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When does a disability frustrate the employment relationship?

I routinely tell clients (and anyone else who cares to listen) that dealing with employees on extended disability leave is one of the toughest challenges facing the human resources professional. One of the very complex aspects of this challenge is determining the point in time when the absence “frustrates”, in a legal sense, the contract of employment. 
The B.C. Court of Appeal has explained the legal concept of frustration this way: “A contract may be brought to an end by operation of law and the parties discharged from further performance if, without the fault of either party, the circumstances in which it was expected to be performed have changed so radically that performance would be impossible or at least something fundamentally different than was initially contemplated”. In practice, this means that when a contract is interrupted by some outside influence making it impossible to perform, the contract simply comes to an end with no further obligations on the part of either party.
Employers, and their lawyers, struggle with deciding whether the nature and extent of a medical absence has reached the point where the employer can declare the relationship to be over. The stakes are high because a poor decision will usually result in a civil action for wrongful dismissal damages. In the case of an older, long-serving employee (especially one who has reached a management position) those damages can be quite significant and may range up to 24 months pay in lieu of notice.
Making the correct decision requires a lot from the employer’s management and human resources staff. First and foremost, they must be patient – this is often more difficult than it sounds. They must also be highly sensitive to the fact that recovery from disabling conditions occurs slowly and not necessarily in accordance with a pre-determined schedule.
In a recent B.C. Supreme Court case, the decision of North Star Mills Ltd. that the employment had been frustrated was tested. The Plaintiff, Sandhu, had been employed by North Star for about 20 years. He had been injured in a motor vehicle accident (which was unrelated to his employment) and went off work for an extended medical leave.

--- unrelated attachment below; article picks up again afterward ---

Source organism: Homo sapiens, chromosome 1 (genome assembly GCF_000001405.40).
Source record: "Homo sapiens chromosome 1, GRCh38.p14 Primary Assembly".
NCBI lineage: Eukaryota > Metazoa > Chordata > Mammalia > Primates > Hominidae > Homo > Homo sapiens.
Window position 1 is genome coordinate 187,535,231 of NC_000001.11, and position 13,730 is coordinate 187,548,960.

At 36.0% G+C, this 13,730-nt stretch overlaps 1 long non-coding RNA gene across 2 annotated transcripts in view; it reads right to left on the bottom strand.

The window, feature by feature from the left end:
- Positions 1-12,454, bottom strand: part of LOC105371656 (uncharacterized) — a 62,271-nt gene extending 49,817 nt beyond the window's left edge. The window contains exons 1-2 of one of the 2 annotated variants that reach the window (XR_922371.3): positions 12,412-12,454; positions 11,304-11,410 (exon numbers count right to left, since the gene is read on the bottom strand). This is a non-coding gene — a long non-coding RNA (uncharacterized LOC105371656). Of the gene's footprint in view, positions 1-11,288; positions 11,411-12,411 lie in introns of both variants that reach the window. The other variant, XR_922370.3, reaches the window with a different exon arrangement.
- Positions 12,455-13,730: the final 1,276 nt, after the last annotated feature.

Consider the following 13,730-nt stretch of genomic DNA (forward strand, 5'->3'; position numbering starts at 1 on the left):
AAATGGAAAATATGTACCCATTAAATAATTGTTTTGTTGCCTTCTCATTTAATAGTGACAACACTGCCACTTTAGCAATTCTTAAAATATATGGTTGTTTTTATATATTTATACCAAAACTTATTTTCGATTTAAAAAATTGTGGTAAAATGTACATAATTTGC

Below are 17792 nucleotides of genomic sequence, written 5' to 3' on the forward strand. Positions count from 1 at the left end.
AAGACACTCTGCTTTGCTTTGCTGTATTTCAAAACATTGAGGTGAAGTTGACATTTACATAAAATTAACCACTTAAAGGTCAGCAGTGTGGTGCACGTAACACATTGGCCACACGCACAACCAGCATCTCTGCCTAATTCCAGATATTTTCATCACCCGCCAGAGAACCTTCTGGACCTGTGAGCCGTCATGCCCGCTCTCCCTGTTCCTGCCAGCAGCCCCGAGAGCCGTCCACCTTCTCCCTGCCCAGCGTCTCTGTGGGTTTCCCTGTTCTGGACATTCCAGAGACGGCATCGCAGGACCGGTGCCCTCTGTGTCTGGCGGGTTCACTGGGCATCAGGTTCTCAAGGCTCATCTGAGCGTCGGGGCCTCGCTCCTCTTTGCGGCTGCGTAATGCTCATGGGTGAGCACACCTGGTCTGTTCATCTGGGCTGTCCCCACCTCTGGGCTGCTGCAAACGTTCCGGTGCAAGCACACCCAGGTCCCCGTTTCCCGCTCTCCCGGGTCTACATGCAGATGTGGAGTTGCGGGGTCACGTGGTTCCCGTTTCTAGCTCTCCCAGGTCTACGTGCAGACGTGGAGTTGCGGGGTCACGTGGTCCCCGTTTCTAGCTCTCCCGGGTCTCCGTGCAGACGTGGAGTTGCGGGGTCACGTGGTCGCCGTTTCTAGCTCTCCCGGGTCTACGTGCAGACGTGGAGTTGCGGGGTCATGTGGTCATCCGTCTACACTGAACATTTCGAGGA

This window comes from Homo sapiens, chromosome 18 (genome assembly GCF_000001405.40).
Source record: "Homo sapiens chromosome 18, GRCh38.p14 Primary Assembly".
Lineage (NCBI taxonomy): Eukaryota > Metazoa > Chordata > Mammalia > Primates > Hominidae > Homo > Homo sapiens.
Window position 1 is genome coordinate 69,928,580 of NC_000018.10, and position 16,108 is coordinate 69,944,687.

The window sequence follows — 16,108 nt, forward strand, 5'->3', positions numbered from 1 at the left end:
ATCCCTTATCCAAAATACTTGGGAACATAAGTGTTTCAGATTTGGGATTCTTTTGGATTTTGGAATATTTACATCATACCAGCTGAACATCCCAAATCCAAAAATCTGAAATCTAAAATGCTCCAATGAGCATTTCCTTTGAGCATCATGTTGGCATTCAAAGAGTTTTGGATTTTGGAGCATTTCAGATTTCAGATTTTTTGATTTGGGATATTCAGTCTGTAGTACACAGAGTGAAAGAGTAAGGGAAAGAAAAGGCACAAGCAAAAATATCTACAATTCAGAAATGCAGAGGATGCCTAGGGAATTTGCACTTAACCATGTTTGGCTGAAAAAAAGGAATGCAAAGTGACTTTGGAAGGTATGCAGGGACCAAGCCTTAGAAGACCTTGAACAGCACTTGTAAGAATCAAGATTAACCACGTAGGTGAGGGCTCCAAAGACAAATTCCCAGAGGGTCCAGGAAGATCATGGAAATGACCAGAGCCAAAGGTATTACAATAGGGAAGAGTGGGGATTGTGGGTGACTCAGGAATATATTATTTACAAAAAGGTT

After approximately 16 months off work, Sandhu contacted North Star about returning to work. Some correspondence and a meeting with the employer didn’t resolve the situation. Eventually, the employer took the position that Sandhu’s employment relationship with North Star was frustrated due to his lengthy medical absence.
In its decision, the B.C. Supreme Court confirmed the concept of frustration of contract applies to the employment relationship. The Court emphasized, however, that when applying the concept of frustration to the employment context, employers must draw a distinction between temporary and permanent disabilities.
A temporary disability may require the individual to be away from work for a considerable period of time. Notwithstanding the length of the absence – in Sanhu’s case, 16 months – the employer must address the question of whether (and at what point in time) recovery can be expected.
Reading the future in this manner is one difficult aspect of deciding whether the employment has been frustrated. If the disability is not of such severity and duration that it is reasonably foreseeable the employee will never recover to the point of being able to return to work, then the employment has not been frustrated.
In Sandhu’s case, the answer to that question must have been fairly easily reached by the Court since his condition clearly had progressed to the point where he was able to return to active duties. That being the case, it seems there was little likelihood of North Star’s position on the frustration point being upheld. 
As a result, the Court found that Sandhu had been wrongfully dismissed by North Star. The Court determined that, for the purposes of addressing the damages awardable to Sandhu, the reasonable notice period was 12 months in duration.
All employers are likely to confront this difficult scenario on occasion. Obtaining training for human resources staff in dealing with employees who suffer disabling injuries and conditions is a good way to prepare for this inevitable scenario.
Robert Smithson is a partner at Pushor Mitchell LLP in Kelowna practicing exclusively in the area of labour and employment law. For more information about his practice, log onto